Descriptores: Espondilosis; Dolor de cuello; Lordosis; Balance postural; Calidad de vida


The cervical region is the spinal segment with the most mobility, in addition to being responsible for support of the weight of the head, and is susceptible to a series of pathologies associated with significant compromise to quality of life and functional disability.1,2 Physiologically, the cervical segment functions in lordosis and changes to this curvature are commonly observed in patients with cervical pathologies.2-5

Loss of the sagittal alignment of the spine is well-established as a determinant of pain and functional disability in adults.6-8 The correlation between sagittal imbalance, represented by a plumb line from C7 (sagittal vertical axis), and compromised quality of life, represented by worse scores obtained from questionnaires, has been demonstrated by various studies, as well as by better postoperative clinical results obtained when alignment is restored.9-11 It has also been shown that in addition to the analysis of overall sagittal alignment, i.e., of the sagittal vertical axis, the pelvis plays a fundamental role in spine alignment, functioning as a tool to compensate for the loss of overall sagittal alignment and also correlating with quality of life indicators.8,12,13

Recently, the importance of the sagittal alignment of the cervical segment of the spine has been demonstrated, and that deformity of the cervical spine is associated with pain, functional disability, and even the severity of cervical myelopathy.1,2,14-17 Standing out among the radiographic parameters most used to evaluate cervical alignment are cervical lordosis (CL) as defined by the Cobb method, based on lines parallel to the lower terminal plates of C2 and C7;18 the cervical sagittal vertical axis (cSVA), measured by the perpendicular distance between a plumb line drawn from C2 and the posterior-superior aspect of the vertebral body of C72; and the discrepancy between the T1 slope (TS) and cervical lordosis (CL), calculated by the arithmetic expression TS-CL, which, according to some authors, acts as the cervical equivalent to the discrepancy between pelvic incidence and lumbar lordosis for the lumbar spine.19

Even though the correlation between such radiographic parameters of cervical sagittal alignment with quality of life and postoperative outcomes in patients submitted to surgical treatment is well-established,15,20,21 there is a scarcity of evidence in the literature of any correlation between cervical sagittal parameters and loss of quality of life or functional disability in patients in conservative treatment. Thus, the objective of this study is to evaluate and correlate radiographic parameters of cervical sagittal alignment with quality of life and functional disability indicators in patients with cervical spondylosis in a conservative outpatient treatment regimen who are not candidates for surgical treatment.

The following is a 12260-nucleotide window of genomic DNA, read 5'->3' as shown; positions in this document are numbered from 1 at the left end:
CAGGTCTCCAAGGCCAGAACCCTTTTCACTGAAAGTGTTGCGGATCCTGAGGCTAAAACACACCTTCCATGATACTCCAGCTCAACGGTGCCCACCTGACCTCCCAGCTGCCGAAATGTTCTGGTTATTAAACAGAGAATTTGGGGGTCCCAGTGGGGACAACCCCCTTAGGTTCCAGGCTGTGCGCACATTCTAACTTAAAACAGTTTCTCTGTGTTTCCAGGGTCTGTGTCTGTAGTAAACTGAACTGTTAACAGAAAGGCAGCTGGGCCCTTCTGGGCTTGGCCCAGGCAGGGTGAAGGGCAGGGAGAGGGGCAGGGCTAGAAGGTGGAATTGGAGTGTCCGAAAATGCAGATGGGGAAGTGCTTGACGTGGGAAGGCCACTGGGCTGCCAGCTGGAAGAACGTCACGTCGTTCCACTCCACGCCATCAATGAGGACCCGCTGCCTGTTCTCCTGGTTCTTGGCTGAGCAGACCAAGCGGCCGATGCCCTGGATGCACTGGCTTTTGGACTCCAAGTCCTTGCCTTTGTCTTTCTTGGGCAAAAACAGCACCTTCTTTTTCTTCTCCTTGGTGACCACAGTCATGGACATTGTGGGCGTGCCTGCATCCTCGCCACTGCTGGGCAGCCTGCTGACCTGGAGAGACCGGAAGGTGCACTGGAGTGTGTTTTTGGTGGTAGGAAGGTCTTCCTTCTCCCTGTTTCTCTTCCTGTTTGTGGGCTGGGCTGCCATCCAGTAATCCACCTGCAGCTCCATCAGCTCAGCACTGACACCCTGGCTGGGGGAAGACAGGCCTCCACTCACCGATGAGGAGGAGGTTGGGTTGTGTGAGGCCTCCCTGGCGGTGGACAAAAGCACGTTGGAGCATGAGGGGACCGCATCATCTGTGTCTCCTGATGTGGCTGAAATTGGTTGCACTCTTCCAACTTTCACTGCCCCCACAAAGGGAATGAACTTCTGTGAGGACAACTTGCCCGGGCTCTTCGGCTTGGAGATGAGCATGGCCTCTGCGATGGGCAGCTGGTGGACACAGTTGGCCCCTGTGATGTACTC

This is an observational, prospective study, approved by the Institutional Review Board (IRB) of the responsible service (opinion no. 1.445.245). Participating in the study were patients attended at the outpatient spine pathology clinic of the same service, all having filled out the Informed Consent Form approved by the IRB. Individuals over 18 years of age with a diagnosis of cervical spondylosis undergoing a conservative treatment regime and who were not candidates for surgery were included. Individuals with spinal pathologies other than spondylosis (such as neoplasias, trauma, and congenital deformities), prior spine surgeries, patients with neurological disease, psychiatric conditions that compromise their understanding of the study, and patients who were indicated or opted for surgical treatment of their cervical spine condition were excluded. The patients were divided into three groups by clinical profile: Axial pain, Radiculopathy and Cervical myelopathy.

Lateral total spine radiographs of the patients were taken in a standing position with their eyes fixed on the horizon. Only exams that permitted adequate visualization from the base of the skull to the first thoracic vertebra (T1) were considered. The digitalized images obtained were analyzed using Surgimap Spine software (Nemaris Inc., New York, USA) to measure the following radiographic parameters of cervical sagittal alignment: cervical lordosis (CL), cervical sagittal vertical alignment (cSVA), the angle of inclination of T1 (TS), and the difference between the T1 inclination and the cervical lordosis (TS-CL), as illustrated in Figure 1.

Figure 1 Example of a digitalized image with measurements of the radiographic parameters of interest (cSVA, TS, and CL) using Surgimap Spine software (Nemaris Inc., New York, USA). 

Quality of life and desability were evaluated using the Neck disability index (NDI) questionnaire translated and validated for the Portuguese language.22 For the evaluation of the intensity of cervical axial pain, the Visual analog scale (VAS) was used, graded from 0 to 10, where 0 equals the absence of pain and 10 the strongest pain the patient has ever felt.23